I think that we should do that in a spirit of mutual trust and also that we can provide an impactful solidarity and that this overall makes sure that we can break the deadlock, that we can come together in the European Parliament who always have stand ready to negotiate with the Member States, but that we now also can see some progress in the Council. The Commission’s proposal was presented, as you know. And in my proposal, I make more than 160 changes and I will not go through them all at this press conference, of course.
Tobé thinks it is clear that we do need to have strong tools when it comes to what we should do when we have people arriving to Europe. But we also need to make sure that we have an opportunity for Member States and especially the frontline Member States. He wants to give an opportunity for the Member States to say we are at risk of migratory pressure earlier and that will make sure that the Commission needs to act. He said:
I will also propose that the Commission will have to present a five year strategy on migration management.
This is something that we should evaluate every year and they should also be reported to this house through the European Parliament. I also would like to strengthen the cooperation with third countries. I think it is clear that we need to have a strong solidarity to help the people that are in need of protection, like refugees.
Avoiding shattered dreams and broken families
At the moment we are facing about 30 percent of the refugees entering Europe returning to where they came from. Often it is because they find their dreams shattered, Europe not being such heaven on earth like they thought or imagined it to be. Tobé would love to see that changed at the same time to make sure that we can do that in a spirit of cooperation with third countries outside of Europe. He has good reason to believe that prevention is a first key message, because the European Union should make more work of preventing people wanting to come to our regions and wanting to give so much money to people smugglers. I am convinced that by using more visual material and some good information about the negative elements are for leaving the home country in exchange for a dream which perhaps can not be realised so far away from other family members and the heimat.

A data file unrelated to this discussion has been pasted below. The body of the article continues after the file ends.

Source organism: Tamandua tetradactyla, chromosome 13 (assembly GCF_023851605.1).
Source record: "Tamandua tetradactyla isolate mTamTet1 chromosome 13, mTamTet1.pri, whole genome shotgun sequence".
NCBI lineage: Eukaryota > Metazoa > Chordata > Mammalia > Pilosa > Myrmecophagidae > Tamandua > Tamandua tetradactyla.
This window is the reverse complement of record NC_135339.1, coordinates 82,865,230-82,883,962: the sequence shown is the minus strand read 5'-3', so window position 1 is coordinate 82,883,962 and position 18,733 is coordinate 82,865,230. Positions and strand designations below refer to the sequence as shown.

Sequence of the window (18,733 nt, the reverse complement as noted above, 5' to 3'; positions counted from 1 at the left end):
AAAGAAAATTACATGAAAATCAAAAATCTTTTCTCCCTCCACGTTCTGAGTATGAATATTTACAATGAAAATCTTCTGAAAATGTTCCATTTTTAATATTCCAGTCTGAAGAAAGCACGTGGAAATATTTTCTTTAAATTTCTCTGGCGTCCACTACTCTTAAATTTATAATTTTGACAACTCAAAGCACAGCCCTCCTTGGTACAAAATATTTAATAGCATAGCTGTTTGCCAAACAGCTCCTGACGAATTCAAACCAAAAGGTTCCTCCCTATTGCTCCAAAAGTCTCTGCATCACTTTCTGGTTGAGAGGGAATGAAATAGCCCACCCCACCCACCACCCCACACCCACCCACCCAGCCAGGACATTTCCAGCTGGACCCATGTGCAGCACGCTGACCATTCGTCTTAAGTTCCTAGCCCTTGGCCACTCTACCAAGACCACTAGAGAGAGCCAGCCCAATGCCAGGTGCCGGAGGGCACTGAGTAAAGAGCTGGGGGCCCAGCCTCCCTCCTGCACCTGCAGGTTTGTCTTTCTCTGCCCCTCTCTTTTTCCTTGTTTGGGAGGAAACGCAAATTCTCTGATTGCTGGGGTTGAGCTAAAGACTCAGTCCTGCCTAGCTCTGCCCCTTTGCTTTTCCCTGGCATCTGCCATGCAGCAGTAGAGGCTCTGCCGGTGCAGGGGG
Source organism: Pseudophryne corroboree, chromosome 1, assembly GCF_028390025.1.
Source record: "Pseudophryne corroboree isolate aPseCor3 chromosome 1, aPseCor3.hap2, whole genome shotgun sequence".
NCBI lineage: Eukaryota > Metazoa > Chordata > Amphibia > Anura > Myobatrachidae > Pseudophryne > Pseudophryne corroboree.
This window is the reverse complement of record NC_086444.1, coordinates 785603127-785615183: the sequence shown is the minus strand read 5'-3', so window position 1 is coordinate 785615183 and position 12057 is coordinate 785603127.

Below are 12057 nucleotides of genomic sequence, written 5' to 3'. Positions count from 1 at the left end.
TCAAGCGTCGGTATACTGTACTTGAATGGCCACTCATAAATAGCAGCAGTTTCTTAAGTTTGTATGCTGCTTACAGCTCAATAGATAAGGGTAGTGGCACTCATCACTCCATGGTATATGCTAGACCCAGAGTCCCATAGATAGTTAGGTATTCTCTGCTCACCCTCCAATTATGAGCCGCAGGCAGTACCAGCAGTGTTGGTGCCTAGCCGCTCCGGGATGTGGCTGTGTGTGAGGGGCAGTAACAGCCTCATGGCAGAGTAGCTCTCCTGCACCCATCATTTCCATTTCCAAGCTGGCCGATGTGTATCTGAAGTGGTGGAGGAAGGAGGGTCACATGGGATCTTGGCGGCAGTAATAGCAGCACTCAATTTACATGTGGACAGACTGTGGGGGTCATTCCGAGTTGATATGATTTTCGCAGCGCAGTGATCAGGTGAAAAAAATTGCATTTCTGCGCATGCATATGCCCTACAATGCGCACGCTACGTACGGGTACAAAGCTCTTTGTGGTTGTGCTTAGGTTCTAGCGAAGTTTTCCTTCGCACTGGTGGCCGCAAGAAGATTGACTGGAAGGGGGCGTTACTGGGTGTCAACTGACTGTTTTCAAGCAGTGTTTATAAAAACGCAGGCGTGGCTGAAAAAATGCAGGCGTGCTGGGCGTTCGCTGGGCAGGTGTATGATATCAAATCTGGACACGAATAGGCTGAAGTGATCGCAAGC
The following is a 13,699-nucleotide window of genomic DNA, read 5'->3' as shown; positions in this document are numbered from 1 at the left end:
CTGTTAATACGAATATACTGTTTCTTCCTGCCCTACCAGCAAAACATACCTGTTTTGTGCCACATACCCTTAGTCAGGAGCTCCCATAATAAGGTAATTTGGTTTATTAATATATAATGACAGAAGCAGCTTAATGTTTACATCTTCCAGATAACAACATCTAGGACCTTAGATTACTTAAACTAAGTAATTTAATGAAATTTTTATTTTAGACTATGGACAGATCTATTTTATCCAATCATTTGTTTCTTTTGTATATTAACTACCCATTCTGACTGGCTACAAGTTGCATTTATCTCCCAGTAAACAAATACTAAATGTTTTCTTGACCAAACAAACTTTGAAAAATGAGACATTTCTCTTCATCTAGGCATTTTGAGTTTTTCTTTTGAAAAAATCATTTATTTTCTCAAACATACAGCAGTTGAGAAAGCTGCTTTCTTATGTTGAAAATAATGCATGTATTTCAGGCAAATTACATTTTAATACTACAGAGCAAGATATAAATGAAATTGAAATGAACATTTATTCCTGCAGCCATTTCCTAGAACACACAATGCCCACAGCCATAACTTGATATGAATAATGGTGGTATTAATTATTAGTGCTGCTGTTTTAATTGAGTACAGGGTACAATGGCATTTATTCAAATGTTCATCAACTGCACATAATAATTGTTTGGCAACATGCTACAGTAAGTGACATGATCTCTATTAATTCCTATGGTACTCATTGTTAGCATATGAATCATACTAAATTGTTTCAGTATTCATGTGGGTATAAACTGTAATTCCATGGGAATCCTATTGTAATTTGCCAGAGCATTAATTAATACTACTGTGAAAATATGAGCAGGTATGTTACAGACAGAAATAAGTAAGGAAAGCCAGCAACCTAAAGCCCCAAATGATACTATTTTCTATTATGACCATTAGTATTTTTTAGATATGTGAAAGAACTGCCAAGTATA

By informing people in third countries about the dangers and other negative aspects of leaving the homeland, we shall be able to avoid such an exodus from Third World countries to try the big crossing to Europe.
In the East of Europe we also see a very bad evolution, member states going in their own direction. They are going away from a European solution, neglecting European laws, like the protection of people and many freedom rights.
We need to find a pragmatic approach to find something that could be acceptable for everyone.
says Tobé, who adds that for him,
it is clear that if we move away from mandatory relocation, then we have to make sure that we have impactful solidarity for the frontline Member States. When it comes to solidarity measures that have been introduced by the Commission, they have introduced two separate solidarity measures. I want them combined in one.
Since we know that returns are not working today we need to find a way to also have Member States contributing to returns being more effective and also we need more capacity building. But let me be very clear: capacity building and economic support cannot be an easy way out to opt out from the European migration policy.
Necessary solidarity for the asylum seekers
Strangely enough, he does not bring to the forefront that there should be more solidarity by taking in and providing lodgings for the asylum seekers. I had hoped he would also have looked at the frenzied hope of escaping violence, hunger or miserable conditions of those who try to enter Europe. We also can not leave the European border countries tackling those floods of people who want to immigrate in our Union.
Support to third-party countries has to be given to reduce migratory pressure at the bloc’s borders. In June the EU members promised to intensify
“mutually beneficial partnerships and cooperation with countries of origin and transit”
“prevent loss of life and to reduce pressure on European borders.”